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Bug introduced in 10.0 or earlier and fixed in 12.0.


I am working with Mma 11.2 for win 7. I am confusing about the results returned by ConnectedGraphQ described as follows:

Mma believe that Graph[{1}, {}] and Graph[{1, 1}, {}] are the same:

Graph[{1}, {}] === Graph[{1, 1}, {}]

True

However, different results are yeilded:

ConnectedGraphQ[Graph[{1}, {}]]

True

ConnectedGraphQ[Graph[{1, 1}, {}]]

False

Tracing back, one can find:

ConnectedGraphQ[Graph[{1}, {}]] // Trace // InputForm

{{HoldForm[Graph[{1}, {}]], HoldForm[Graph[{1}, {}]]}, HoldForm[ConnectedGraphQ[Graph[{1}, {}]]], HoldForm[True]}

ConnectedGraphQ[Graph[{1, 1}, {}]] // Trace // InputForm

{{HoldForm[Graph[{1, 1}, {}]], HoldForm[Graph[{1}, {}]]}, HoldForm[ConnectedGraphQ[Graph[{1}, {}]]], HoldForm[False]}

What's wrong?

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  • 2
    $\begingroup$ Related. I think it's basically a bug related to the internal representation of Graph objects. $\endgroup$ – Kiro Oct 17 '17 at 6:41
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These sorts of bugs can often be worked around by cycling the graph through its compound expression representation, like here.

badGraph = Graph[{1, 1}, {}];

ConnectedGraphQ[badGraph]
(* False *)

ConnectedGraphQ@Uncompress@Compress[badGraph]
(* True *)

Graph is atomic and its actual internal representation is not the same what you see when you apply InputForm to it. This is why two seemingly identical graphs can behave differently. As I understand, all atomic expressions also have a compound representation, which is used in some contexts. Converting to this and back forces re-creating the internal representation, which will often fix problems like this.

I am aware of several similar Graph-bugs related to a broken internal representation. Sometimes the breakage is such that it is reflected in the input form, like here, and sometimes it isn't, as in your case. Cycling the graph fixes it only in the latter case.


The simplest practical fix to this problem is defining your own function:

connectedGraphQ[g_?GraphQ /; VertexCount[g] == 1] := True
connectedGraphQ[g_] := ConnectedGraphQ[g]

IGConnectedQ from IGraph/M also works, but I would not recommend it in this specific case as it will be much slower than ConnectedGraphQ on tiny graphs due to the conversion overhead.

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I think you've stumbled upon a side-effect of Graph objects being "stateful". They're legit objects, which we can get a glimpse of in their atomiticity:

g1 = Graph[{1}, {}];
g2 = Graph[{1, 1}, {}];
g3 = FirstCase[ToExpression@ToBoxes@g1, _Graph, None, \[Infinity]];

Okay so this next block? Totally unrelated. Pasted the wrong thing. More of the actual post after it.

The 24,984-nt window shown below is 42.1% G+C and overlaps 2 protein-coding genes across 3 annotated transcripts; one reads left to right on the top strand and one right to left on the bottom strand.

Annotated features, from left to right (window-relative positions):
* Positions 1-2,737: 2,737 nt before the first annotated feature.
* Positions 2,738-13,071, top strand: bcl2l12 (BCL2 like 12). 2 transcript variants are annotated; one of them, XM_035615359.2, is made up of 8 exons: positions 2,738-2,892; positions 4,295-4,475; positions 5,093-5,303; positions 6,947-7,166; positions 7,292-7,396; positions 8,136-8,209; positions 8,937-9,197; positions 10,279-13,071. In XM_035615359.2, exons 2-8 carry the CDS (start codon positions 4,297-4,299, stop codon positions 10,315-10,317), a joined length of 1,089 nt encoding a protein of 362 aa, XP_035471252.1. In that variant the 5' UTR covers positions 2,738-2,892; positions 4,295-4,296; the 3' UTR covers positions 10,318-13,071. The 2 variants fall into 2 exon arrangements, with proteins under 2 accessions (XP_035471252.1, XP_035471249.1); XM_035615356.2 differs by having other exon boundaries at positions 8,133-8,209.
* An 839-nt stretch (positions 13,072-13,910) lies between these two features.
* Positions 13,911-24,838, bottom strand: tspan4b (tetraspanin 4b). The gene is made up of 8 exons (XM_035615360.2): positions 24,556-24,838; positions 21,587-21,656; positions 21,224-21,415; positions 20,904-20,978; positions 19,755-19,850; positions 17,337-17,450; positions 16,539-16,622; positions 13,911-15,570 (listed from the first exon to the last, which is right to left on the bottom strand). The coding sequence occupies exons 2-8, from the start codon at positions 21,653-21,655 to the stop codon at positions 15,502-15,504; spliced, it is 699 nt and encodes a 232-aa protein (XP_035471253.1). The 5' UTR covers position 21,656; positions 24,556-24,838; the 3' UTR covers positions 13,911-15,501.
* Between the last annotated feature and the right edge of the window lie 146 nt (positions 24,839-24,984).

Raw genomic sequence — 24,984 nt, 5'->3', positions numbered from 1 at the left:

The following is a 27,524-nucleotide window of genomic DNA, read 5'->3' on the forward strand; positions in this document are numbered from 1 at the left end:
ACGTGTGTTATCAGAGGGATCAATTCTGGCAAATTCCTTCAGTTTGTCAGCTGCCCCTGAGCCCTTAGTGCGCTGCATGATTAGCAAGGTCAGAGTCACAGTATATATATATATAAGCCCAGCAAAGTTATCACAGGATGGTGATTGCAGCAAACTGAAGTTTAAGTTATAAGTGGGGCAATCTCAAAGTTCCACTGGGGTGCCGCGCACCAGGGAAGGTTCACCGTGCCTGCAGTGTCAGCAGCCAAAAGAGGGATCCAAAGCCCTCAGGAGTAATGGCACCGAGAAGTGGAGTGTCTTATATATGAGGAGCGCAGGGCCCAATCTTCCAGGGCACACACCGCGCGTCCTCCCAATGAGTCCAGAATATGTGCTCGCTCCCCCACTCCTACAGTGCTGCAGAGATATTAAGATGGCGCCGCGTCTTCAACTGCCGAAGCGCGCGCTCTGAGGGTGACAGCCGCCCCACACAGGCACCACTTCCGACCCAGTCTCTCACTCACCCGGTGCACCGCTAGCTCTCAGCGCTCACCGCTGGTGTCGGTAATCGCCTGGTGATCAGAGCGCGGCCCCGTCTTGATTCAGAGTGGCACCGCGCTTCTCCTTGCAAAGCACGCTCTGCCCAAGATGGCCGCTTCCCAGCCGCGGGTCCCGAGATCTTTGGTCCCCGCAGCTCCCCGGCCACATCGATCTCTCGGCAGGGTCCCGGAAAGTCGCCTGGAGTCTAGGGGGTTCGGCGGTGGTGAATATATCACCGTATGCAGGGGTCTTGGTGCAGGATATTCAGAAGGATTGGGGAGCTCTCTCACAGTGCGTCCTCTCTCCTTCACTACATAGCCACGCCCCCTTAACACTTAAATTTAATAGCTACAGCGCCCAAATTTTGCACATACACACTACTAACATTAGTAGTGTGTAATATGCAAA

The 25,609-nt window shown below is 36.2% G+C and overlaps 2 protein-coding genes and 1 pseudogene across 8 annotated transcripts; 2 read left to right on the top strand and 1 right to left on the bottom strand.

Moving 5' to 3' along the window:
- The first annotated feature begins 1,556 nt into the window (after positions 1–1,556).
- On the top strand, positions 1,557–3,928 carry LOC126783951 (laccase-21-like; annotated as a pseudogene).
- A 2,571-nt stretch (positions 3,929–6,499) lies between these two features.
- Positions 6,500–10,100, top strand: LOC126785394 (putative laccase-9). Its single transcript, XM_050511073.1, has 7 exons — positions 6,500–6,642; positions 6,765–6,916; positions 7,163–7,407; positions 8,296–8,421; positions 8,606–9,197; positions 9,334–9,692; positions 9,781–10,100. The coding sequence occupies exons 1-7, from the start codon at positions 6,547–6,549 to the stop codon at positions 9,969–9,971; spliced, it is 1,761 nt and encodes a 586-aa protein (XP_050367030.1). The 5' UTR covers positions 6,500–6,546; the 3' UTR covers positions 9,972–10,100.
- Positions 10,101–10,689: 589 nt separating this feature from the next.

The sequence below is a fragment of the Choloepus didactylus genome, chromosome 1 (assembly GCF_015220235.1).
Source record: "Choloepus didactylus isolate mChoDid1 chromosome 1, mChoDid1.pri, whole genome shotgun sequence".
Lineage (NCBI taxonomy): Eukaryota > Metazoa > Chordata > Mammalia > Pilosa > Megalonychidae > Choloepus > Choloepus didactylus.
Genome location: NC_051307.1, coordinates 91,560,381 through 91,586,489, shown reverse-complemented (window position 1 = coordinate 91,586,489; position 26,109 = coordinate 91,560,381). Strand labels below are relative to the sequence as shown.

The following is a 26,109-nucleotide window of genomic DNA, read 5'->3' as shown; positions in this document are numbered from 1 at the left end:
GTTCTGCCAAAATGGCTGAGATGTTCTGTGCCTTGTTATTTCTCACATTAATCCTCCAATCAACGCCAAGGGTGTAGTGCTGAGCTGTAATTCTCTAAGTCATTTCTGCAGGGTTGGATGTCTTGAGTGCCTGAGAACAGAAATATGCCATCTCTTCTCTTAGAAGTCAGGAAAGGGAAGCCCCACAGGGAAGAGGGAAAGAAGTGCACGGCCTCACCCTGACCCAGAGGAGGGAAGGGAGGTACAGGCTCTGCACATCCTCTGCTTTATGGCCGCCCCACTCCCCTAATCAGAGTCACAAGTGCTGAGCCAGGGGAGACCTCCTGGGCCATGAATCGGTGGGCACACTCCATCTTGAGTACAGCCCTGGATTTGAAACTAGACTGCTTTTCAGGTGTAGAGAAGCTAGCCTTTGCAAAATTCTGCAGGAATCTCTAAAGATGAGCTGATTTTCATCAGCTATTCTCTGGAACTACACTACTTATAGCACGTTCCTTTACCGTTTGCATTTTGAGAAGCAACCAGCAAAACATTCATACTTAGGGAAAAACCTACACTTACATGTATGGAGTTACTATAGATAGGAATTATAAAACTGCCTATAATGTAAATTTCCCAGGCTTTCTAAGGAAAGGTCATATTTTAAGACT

g4 = FirstCase[ToExpression@ToBoxes@g2, _Graph, None, \[Infinity]];
g1 === g2 === g3 === g4

True

Quiet[Check[g2[[1]], $Failed, Part::partd]]

$Failed

And of course there's the fact that the reported expression structure doesn't actually correspond to the internal structure.

Here's a cool rundown of all these Qs on these different Graph objects:

gfuncs =
  {GraphQ, PathGraphQ, TreeGraphQ, MixedGraphQ, PlanarGraphQ, 
   SimpleGraphQ, AcyclicGraphQ, CompleteGraphQ, DirectedGraphQ, 
   EulerianGraphQ, LoopFreeGraphQ, WeightedGraphQ, ConnectedGraphQ, 
   IsomorphicGraphQ, UndirectedGraphQ, HamiltonianGraphQ, 
   WeaklyConnectedGraphQ};
Prepend[Through[gfuncs[#]] & /@ {g1, g2, g3, g4}, gfuncs] // 
  Transpose // NewlineateInput

{
 {GraphQ, True, True, True, True},
 {PathGraphQ, True, True, True, True},
 {TreeGraphQ, True, True, True, True},
 {MixedGraphQ, False, False, False, False},
 {PlanarGraphQ, True, True, True, True},
 {SimpleGraphQ, True, True, True, True},
 {AcyclicGraphQ, True, True, True, True},
 {CompleteGraphQ, True, True, True, True},
 {DirectedGraphQ, True, True, True, True},
 {EulerianGraphQ, True, True, True, True},
 {LoopFreeGraphQ, True, True, True, True},
 {WeightedGraphQ, False, False, False, False},
 {ConnectedGraphQ, True, False, True, False},
 {IsomorphicGraphQ, True, True, True, True},
 {UndirectedGraphQ, True, True, True, True},
 {HamiltonianGraphQ, True, True, True, True},
 {WeaklyConnectedGraphQ, True, True, True, True}
 }

We can see that, for whatever reason, only ConnectedGraphQ shows this behavior.

The fact that g4 has the same behavior as g1 is very odd. It might have to do with the memory sharing of that core Expression object, but that's just errant speculation

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  • $\begingroup$ Note the last two steps, I'm very confused what is result to this bug.. $\endgroup$ – yode Oct 17 '17 at 7:01
  • $\begingroup$ @yode Yeah this is clearly an example of the internal structure not mapping perfectly to the top-level expression. It honestly shows how well tested most of Mathematica is that we see issues like this so infrequently. I'm sure there are lots of places where such things could show up, but they don't. $\endgroup$ – b3m2a1 Oct 17 '17 at 7:03

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